Defining the Family: Law, Technology, and Reproduction in an Uneasy Age provides a sweeping portrait of the family in American law from the nineteenth century to the present. The family today has come to be defined by individuality and choice. Pre-nuptial agreements, non-marital cohabitation, gay and lesbian marriages have all profoundly altered our ideas about marriage and family. In the last few years, reproductive technology and surrogacy have accelerated this process of change at a breathtaking rate. Once simple questions have taken on a dizzying complexity: Who are the real parents of a child? What are the relationships and responsibilities between a child, the woman who carried it to term, and the egg donor? Between viable sperm and the wife of a dead donor? The courts and the law have been wildly inconsistent and indecisive when grappling with these questions. Should these cases be decided in light of laws governing contracts and property? Or it is more appropriate to act in the best interests of the child, even if that child is unborn, or even unconceived? No longer merely settling disputes among family members, the law is now seeing its own role expand, to the point where it is asked to regulate situations unprecedented in human history. Janet L. Dolgin charts the response of the law to modern reproductive technology both as it transforms our image of the family and is itself transformed by the tide of social forces.
More than one hundred years after her death, Elizabeth Cady Stanton still stands--along with her close friend Susan B. Anthony--as the major icon of the struggle for women's suffrage. In spite of this celebrity, Stanton's intellectual contributions have been largely overshadowed by the focus on her political activities, and she is yet to be recognized as one of the major thinkers of the nineteenth century.Here, at long last, is a single volume exploring and presenting Stanton's thoughtful, original, lifelong inquiries into the nature, origins, range, and solutions of women's subordination. Elizabeth Cady Stanton, Feminist as Thinker reintroduces, contextualizes, and critiques Stanton's numerous contributions to modern thought. It juxtaposes a selection of Stanton's own writings, many of them previously unavailable, with eight original essays by prominent historians and social theorists interrogating Stanton's views on such pressing social issues as religion, marriage, race, the self and community, and her place among leading nineteenth century feminist thinkers. Taken together, these essays and documents reveal the different facets, enduring insights, and fascinating contradictions of the work of one of the great thinkers of the feminist tradition.Contributors: Barbara Caine, Richard Cándida Smith, Ellen Carol DuBois, Ann D. Gordon, Vivian Gornick, Kathi Kern, Michele Mitchell, and Christine Stansell.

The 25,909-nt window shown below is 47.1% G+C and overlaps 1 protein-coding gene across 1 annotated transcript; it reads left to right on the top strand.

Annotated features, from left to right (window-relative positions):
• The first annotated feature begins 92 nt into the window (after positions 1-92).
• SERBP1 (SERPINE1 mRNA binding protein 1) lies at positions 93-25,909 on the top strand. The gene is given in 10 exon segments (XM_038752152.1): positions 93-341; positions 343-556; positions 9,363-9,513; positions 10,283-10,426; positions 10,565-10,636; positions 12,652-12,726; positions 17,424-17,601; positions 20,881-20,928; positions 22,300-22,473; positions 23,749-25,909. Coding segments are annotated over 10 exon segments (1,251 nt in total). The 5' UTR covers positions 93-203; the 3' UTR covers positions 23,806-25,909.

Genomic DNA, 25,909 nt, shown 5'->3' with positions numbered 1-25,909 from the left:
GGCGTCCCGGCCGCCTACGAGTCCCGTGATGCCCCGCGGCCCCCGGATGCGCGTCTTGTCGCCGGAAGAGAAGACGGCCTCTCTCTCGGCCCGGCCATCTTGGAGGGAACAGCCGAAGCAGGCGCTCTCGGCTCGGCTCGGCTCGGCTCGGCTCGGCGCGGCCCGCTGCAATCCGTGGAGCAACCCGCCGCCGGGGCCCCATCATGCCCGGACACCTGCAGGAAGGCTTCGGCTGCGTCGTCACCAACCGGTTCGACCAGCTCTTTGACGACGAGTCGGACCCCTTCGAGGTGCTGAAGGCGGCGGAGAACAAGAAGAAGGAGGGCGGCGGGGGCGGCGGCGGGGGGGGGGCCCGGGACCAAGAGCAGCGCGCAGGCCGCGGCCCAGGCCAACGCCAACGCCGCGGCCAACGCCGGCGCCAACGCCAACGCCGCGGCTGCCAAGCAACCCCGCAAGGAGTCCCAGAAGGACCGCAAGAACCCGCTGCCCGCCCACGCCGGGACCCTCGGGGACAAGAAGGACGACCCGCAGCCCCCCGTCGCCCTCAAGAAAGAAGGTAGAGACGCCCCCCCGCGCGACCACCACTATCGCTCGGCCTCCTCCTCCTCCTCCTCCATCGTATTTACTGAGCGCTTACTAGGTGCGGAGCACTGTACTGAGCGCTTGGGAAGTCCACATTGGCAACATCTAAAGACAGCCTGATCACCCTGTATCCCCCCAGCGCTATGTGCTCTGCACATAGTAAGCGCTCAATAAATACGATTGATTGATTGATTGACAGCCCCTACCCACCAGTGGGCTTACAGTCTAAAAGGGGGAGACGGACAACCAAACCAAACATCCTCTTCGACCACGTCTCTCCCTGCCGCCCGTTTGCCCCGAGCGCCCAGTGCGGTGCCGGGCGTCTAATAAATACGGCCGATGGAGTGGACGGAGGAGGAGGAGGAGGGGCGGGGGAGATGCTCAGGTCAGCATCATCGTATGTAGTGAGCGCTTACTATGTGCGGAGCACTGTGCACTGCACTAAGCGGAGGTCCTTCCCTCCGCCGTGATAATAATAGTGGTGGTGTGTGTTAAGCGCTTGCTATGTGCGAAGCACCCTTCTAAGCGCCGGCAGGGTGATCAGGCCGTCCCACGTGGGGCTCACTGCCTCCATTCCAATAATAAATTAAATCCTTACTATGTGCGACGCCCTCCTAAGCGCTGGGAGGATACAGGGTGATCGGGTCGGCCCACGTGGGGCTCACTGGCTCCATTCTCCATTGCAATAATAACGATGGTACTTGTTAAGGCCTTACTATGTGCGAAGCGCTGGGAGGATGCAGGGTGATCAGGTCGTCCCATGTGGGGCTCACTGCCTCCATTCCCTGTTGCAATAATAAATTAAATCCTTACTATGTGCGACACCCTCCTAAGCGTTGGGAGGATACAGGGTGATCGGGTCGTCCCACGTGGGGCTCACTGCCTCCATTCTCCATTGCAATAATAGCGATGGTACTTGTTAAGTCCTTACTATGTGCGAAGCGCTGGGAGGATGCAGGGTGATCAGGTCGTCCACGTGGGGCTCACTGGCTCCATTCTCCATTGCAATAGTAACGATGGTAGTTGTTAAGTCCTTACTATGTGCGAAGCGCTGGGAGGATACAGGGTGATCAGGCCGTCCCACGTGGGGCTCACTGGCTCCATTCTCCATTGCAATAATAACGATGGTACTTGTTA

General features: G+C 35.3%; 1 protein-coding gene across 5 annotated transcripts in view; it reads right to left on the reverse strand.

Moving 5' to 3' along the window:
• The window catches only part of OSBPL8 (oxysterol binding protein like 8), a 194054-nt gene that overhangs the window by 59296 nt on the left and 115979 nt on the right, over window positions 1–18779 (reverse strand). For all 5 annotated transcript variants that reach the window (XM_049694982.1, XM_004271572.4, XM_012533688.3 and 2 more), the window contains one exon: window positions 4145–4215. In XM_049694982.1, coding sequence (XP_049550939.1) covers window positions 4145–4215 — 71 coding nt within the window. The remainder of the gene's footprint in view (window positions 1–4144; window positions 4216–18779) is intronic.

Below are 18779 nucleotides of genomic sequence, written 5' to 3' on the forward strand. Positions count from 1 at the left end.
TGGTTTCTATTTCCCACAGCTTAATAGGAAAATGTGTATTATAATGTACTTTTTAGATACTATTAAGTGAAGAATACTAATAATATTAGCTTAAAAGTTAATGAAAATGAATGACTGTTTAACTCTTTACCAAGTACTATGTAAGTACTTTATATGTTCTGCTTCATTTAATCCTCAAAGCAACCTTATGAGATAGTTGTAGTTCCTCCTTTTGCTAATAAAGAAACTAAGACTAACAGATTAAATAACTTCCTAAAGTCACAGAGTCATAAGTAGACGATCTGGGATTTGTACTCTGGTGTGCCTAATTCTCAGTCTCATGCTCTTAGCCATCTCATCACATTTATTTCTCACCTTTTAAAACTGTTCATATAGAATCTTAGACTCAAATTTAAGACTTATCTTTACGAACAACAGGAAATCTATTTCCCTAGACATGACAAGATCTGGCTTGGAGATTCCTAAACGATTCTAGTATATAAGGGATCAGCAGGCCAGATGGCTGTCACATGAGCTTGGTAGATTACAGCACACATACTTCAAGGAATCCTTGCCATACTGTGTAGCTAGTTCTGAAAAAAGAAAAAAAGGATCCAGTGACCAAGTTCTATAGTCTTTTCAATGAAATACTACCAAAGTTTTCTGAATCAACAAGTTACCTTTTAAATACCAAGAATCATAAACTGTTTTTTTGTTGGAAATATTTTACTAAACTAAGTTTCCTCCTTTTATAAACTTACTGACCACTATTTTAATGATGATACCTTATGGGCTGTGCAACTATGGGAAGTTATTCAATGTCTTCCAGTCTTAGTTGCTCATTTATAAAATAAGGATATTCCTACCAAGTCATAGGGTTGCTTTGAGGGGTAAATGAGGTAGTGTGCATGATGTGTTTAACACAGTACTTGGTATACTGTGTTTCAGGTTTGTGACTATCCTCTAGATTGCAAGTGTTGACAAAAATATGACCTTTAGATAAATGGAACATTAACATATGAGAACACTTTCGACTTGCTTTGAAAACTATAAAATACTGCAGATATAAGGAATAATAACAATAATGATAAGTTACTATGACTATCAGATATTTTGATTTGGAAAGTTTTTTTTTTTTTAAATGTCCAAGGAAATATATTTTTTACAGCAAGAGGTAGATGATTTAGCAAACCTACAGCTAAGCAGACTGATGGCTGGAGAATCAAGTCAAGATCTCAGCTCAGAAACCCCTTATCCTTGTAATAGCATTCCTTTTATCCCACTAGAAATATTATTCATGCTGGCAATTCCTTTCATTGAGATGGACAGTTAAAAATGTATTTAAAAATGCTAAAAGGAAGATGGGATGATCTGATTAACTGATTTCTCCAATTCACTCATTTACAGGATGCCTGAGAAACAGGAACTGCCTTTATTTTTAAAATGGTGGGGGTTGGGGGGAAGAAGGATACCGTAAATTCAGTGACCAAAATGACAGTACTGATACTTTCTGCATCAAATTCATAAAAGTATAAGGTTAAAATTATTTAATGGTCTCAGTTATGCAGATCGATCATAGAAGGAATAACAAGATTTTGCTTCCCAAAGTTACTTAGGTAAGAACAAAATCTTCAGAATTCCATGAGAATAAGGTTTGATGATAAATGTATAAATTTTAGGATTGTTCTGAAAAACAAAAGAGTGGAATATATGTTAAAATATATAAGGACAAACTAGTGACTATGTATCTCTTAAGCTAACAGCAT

How is it possible for an innocent man to come within nine days of execution? An Expendable Man answers that question through detailed analysis of the case of Earl Washington Jr., a mentally retarded, black farm hand who was convicted of the 1983 rape and murder of a 19-year-old mother of three in Culpeper, Virginia. He spent almost 18 years in Virginia prisons--9 1/2 of them on death row--for a murder he did not commit.This book reveals the relative ease with which individuals who live at society's margins can be wrongfully convicted, and the extraordinary difficulty of correcting such a wrong once it occurs.Washington was eventually freed in February 2001 not because of the legal and judicial systems, but in spite of them. While DNA testing was central to his eventual pardon, such tests would never have occurred without an unusually talented and committed legal team and without a series of incidents that are best described as pure luck.Margaret Edds makes the chilling argument that some other "expendable men" almost certainly have been less fortunate than Washington. This, she writes, is "the secret, shameful underbelly" of America's retention of capital punishment. Such wrongful executions may not happen often, but anyone who doubts that innocent people have been executed in the United States should remember the remarkable series of events necessary to save Earl Washington Jr. from such a fate.
John Brown is usually remembered as a terrorist whose unbridled hatred of slavery drove him to the ill-fated raid on Harper's Ferry, Virginia, in 1859. Tried and executed for seizing the arsenal and attempting to spur a liberation movement among the slaves, Brown was the ultimate cause celebre for a country on the brink of civil war."Fire from the Midst of You" situates Brown within the religious and social context of a nation steeped in racism, showing his roots in Puritan abolitionism. DeCaro explores Brown's unusual family heritage as well as his business and personal losses, retracing his path to the Southern gallows. In contrast to the popular image of Brown as a violent fanatic, DeCaro contextualizes Brown's actions, emphasizing the intensely religious nature of the antebellum U.S. in which he lived. He articulates the nature of Brown's radical faith and shows that, when viewed in the context of his times, he was not the religious fanatic that many have understood him to be. DeCaro calls Brown a "Protestant saint"--an imperfect believer seeking to realize his own perceived calling in divine providence.In line with the post-millennial theology of his day, Brown understood God as working through mankind and the church to renew and revive sinful humanity. He read the Bible not only as God's word, but as God's word to John Brown. DeCaro traces Brown's life and development to show how by forging faith as a radical weapon, Brown forced the entire nation to a point of crisis. "Fire from the Midst of You" defies the standard narrative with a new reading of John Brown. Here is the man that the preeminent Black scholar W.E.B. Du Bois called a "mighty warning" and the one Malcolm X called "a real white liberal."